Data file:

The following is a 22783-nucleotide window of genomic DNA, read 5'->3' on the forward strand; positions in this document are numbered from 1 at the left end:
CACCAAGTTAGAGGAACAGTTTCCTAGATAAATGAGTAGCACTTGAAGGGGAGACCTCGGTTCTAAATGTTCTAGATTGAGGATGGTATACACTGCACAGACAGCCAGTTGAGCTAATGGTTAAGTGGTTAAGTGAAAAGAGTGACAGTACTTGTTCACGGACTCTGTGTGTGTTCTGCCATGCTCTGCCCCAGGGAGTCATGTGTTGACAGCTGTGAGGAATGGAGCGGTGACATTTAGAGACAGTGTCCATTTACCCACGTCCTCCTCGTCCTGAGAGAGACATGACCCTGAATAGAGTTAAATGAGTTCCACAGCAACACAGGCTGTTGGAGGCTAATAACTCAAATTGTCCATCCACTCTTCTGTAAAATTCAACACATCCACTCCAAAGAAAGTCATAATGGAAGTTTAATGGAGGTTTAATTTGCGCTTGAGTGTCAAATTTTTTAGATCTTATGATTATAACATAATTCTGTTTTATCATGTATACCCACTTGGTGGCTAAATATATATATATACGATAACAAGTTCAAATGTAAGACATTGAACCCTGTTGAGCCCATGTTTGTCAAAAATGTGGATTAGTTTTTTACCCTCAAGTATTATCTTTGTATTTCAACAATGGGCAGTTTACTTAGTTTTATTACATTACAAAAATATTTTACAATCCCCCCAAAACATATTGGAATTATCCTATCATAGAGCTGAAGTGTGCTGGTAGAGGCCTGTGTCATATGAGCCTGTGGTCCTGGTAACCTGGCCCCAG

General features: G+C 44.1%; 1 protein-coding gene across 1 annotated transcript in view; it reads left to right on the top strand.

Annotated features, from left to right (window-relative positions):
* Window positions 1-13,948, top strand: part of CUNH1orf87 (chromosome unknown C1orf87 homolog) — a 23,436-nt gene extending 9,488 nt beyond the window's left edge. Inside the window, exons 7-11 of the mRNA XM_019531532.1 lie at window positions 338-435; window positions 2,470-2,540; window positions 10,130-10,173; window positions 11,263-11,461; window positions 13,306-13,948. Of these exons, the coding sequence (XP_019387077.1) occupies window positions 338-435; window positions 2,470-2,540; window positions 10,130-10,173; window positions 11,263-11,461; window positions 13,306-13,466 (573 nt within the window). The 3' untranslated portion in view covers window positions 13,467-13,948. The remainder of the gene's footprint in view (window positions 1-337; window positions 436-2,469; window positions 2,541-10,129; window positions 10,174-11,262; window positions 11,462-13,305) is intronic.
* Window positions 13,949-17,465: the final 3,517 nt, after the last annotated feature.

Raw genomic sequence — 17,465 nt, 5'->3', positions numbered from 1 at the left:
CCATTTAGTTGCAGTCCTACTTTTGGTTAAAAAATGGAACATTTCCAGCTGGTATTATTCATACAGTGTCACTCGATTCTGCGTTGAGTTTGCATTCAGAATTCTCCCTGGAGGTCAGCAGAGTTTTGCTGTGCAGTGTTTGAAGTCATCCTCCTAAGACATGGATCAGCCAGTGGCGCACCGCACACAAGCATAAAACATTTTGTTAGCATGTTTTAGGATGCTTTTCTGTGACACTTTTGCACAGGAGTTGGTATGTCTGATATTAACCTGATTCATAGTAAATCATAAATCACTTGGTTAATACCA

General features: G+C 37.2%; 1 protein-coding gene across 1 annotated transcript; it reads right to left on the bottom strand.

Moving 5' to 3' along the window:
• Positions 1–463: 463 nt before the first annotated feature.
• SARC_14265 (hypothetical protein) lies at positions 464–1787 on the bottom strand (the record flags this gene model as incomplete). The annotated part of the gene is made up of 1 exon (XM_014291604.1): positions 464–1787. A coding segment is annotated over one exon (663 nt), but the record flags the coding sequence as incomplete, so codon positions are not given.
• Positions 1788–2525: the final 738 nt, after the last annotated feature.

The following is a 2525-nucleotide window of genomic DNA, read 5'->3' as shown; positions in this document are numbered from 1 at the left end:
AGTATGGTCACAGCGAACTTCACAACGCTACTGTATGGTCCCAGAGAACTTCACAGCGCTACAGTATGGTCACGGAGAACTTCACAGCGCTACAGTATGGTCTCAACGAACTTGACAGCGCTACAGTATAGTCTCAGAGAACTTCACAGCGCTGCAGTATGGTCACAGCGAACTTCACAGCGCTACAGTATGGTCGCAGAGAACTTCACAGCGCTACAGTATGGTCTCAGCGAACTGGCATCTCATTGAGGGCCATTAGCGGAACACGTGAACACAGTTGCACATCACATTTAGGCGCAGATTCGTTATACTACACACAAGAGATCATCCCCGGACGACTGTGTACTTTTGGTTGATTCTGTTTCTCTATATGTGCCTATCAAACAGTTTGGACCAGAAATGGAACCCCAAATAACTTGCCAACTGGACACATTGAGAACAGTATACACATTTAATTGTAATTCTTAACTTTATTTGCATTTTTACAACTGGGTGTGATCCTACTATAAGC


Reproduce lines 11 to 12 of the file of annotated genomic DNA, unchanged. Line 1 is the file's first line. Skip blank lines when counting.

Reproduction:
• Positions 1–463: 463 nt before the first annotated feature.
• SARC_14265 (hypothetical protein) lies at positions 464–1787 on the bottom strand (the record flags this gene model as incomplete). The annotated part of the gene is made up of 1 exon (XM_014291604.1): positions 464–1787. A coding segment is annotated over one exon (663 nt), but the record flags the coding sequence as incomplete, so codon positions are not given.